The expression of PECAM-1 in the REN cell mesothelioma line (40) has provided a useful system for modeling the function of endothelial PECAM-1 (8, 19, 26, 33, 35, 42, 49). Admittedly, there are potential limitations to use of REN cells as a model for endothelial cells, given the tumor cell origin of these cells. REN cells, however, do have a number of features that make them an attractive system for modeling the endothelium. First, they form cobblestone cell monolayers reminiscent of endothelial cells. Second, REN cells do not express PECAM-1 yet have several relevant endothelial surface molecules (e.g., αvβ3, ICAM-1, VCAM-1, and VEGFR-1). Third, in both endothelial cells and REN cell transfectants expressing human PECAM-1 (REN-HP): 1) PECAM-1 concentrates at cell-cell junctions (35); 2) tube-like structures form on Matrigel (8, 35); 3) H2O2 activates a calcium-permeant, nonselective cation current (26); and 4) wound-induced cell migration is associated with PECAM-1 tyrosine phosphorylation and SHP-2 association (35). Finally, REN-HP cells and human endothelial cells behave similarly with respect to the internalization and intracellular trafficking of surface-bound anti-PECAM-1 antibodies (19, 33, 49).
To define the requirements of SHP-2 in PECAM-1-dependent cell motility, the following constructs of SHP-2 with a FLAG-tag were expressed in REN or REN-HP cells: wild-type SHP-2 (WT-SHP-2); phosphatase inactive SHP-2 (cysteine 459 mutated to serine; CS-SHP-2); and SHP-2 in which the scaffold/adaptor function has been disabled (tyrosines 542 and 580 mutated to phenylalanines; 2YF-SHP-2) (Fig. 1A). These constructs were successfully expressed at comparable levels in REN and REN-HP cells (Fig. 1B). As expected, the SHP-2 phosphatase activity was increased in the cells expressing WT-SHP-2 or 2YF-SHP-2 but not CS-SHP-2 (Fig. 1C). Furthermore, the expression levels of these constructs were such that they would exceed and displace the endogenous SHP-2. In the cells transfected with the SHP-2 constructs, we observed that the amount of endogenous SHP-2 was somewhat increased over that found in cells without these constructs. This suggests that the processes that degrade or turnover SHP-2 in the cell have a defined capacity and that the SHP-2 mutants, because of their abundance, out compete the endogenous SHP-2 for these processes.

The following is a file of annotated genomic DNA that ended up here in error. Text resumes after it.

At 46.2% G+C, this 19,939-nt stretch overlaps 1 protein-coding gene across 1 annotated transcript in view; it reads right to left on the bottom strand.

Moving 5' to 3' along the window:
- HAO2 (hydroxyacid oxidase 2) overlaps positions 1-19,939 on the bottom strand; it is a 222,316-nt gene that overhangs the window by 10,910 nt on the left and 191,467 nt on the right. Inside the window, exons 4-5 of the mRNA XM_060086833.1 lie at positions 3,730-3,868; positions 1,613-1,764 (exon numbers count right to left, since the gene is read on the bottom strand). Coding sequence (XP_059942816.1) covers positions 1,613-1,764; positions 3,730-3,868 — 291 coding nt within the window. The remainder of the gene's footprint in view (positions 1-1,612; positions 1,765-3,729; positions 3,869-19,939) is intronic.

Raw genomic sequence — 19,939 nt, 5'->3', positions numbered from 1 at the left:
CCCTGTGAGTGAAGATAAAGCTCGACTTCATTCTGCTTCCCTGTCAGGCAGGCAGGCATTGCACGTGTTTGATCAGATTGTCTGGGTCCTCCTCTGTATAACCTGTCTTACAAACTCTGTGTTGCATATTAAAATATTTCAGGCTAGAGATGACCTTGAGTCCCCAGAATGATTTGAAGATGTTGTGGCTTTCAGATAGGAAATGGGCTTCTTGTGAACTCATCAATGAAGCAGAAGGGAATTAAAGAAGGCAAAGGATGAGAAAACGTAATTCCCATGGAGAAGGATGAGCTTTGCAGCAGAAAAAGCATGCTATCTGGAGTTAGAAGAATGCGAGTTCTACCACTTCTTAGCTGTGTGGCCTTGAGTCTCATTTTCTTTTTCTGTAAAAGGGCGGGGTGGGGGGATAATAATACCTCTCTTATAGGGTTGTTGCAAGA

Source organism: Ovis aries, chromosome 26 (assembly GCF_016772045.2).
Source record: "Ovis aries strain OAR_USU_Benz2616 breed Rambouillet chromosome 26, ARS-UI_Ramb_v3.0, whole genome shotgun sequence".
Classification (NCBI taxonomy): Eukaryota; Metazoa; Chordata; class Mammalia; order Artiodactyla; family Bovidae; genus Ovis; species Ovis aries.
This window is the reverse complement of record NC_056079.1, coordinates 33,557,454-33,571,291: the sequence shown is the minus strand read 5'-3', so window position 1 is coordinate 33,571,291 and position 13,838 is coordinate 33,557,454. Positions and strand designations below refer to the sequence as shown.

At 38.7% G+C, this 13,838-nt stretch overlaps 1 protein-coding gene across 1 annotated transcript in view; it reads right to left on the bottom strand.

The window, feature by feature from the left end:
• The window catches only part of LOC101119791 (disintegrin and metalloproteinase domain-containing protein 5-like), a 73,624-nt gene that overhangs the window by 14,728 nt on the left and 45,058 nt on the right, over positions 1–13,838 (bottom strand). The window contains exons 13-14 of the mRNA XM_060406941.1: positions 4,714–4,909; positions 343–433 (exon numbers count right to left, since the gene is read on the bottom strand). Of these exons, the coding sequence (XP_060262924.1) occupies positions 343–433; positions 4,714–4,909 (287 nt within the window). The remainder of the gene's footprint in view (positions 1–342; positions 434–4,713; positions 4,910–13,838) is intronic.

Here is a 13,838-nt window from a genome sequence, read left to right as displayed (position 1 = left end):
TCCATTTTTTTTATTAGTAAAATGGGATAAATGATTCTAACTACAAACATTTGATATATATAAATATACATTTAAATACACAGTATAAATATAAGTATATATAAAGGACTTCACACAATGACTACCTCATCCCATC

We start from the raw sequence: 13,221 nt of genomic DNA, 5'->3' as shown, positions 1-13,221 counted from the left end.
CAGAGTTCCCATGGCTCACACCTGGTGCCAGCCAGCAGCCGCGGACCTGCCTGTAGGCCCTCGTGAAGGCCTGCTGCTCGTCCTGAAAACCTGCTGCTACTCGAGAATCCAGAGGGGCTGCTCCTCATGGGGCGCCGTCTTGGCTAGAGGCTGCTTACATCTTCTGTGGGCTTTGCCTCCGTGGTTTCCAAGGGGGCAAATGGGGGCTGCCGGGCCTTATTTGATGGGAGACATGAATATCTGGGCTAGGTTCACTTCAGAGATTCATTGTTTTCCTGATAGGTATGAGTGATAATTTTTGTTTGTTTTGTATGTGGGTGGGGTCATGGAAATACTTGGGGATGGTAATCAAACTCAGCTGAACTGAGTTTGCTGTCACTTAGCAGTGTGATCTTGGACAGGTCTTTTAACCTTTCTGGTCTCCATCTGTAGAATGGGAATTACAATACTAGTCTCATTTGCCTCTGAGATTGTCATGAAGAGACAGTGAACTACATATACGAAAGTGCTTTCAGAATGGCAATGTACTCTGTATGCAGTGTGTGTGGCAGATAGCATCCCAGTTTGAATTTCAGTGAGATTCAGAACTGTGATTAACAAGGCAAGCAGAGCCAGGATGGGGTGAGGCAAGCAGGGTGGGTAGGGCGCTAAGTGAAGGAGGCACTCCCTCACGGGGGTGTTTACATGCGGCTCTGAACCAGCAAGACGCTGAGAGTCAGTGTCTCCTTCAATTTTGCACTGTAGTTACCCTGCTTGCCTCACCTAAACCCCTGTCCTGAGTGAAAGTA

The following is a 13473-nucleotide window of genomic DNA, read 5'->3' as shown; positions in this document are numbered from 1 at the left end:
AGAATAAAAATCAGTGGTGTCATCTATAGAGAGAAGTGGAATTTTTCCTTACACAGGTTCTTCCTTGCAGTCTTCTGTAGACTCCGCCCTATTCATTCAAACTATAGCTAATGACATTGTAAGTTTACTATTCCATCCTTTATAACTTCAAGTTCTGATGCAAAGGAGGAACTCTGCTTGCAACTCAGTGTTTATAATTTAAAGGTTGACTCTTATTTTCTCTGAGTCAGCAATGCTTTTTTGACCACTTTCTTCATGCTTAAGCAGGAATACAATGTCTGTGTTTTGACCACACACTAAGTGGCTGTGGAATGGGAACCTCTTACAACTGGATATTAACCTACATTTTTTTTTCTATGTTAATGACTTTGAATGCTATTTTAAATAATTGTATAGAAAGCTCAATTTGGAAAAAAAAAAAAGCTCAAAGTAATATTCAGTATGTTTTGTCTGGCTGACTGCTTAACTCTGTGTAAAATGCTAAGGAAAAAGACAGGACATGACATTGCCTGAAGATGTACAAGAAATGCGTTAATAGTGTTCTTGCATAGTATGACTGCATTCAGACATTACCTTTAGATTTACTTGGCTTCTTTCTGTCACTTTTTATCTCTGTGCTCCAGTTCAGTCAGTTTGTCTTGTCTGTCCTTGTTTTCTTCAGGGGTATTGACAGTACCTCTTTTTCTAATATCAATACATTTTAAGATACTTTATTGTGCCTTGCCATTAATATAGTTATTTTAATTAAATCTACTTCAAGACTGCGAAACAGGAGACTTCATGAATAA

Increased PECAM-1 tyrosine phosphorylation and SHP-2 association in PECAM-1 transfectants expressing phosphatase-inactive SHP-2.
The wounding of confluent monolayers of PECAM-1-expressing cells such as HUVEC or REN-HP cells induces the tyrosine phosphorylation of PECAM-1 (on Y663 and Y686) and the subsequent binding of SHP-2 to PECAM-1 (35). PECAM-1 tyrosine phosphorylation was therefore investigated in REN-HP transfectants expressing the SHP-2 constructs (Fig. 2). As noted previously (35), the wounding of REN-HP cells induced PECAM-1 tyrosine phosphorylation and recruitment of the endogenous SHP-2 (Fig. 2A). The wounding of REN-HP cells expressing WT-SHP-2 (Fig. 2B, lanes 5 and 6) or 2YF-SHP-2 (Fig. 2B, lanes 9 and 10) induced PECAM-1 tyrosine phosphorylation that was comparable to control REN-HP transfectants (Fig. 2B, lanes 3 and 4) and accompanied by increased SHP-2 binding to PECAM-1. The behavior of the REN-HP cells expressing CS-SHP-2 (Fig. 2A, lanes 7 and 8), however, differed significantly from the other SHP-2 transfectants in two important respects. First, quiescent (unwounded) REN-HP/CS-SHP-2 cells demonstrated PECAM-1 tyrosine phosphorylation and SHP-2 association that exceeded the levels of resting WT-SHP-2 and 2YF-SHP-2 transfectants (Fig. 2B, lanes 7 compared with lanes 5 and 9; and Fig. 2, C and D). Second, while wounding did in fact stimulate PECAM-1 tyrosine phosphorylation and SHP-2 binding (Fig. 2B, lanes 7 and 8), the levels of tyrosine phosphorylation and SHP-2 binding associated with wounded REN-HP/CS-SHP-2 cells were two to three times that of the other REN-HP transfectants (Fig. 2A, lane 8 compared with lanes 6, and 10; and Fig. 2, C and D). These data suggest that the level of PECAM-1 tyrosine phosphorylation, and thus SHP-2 binding, are regulated in part by bound, phosphatase-active SHP-2. This is consistent with a model in which SHP-2 binds phosphorylated PECAM-1, becomes catalytically active, and dephosphorylates PECAM-1 leading to the release of SHP-2.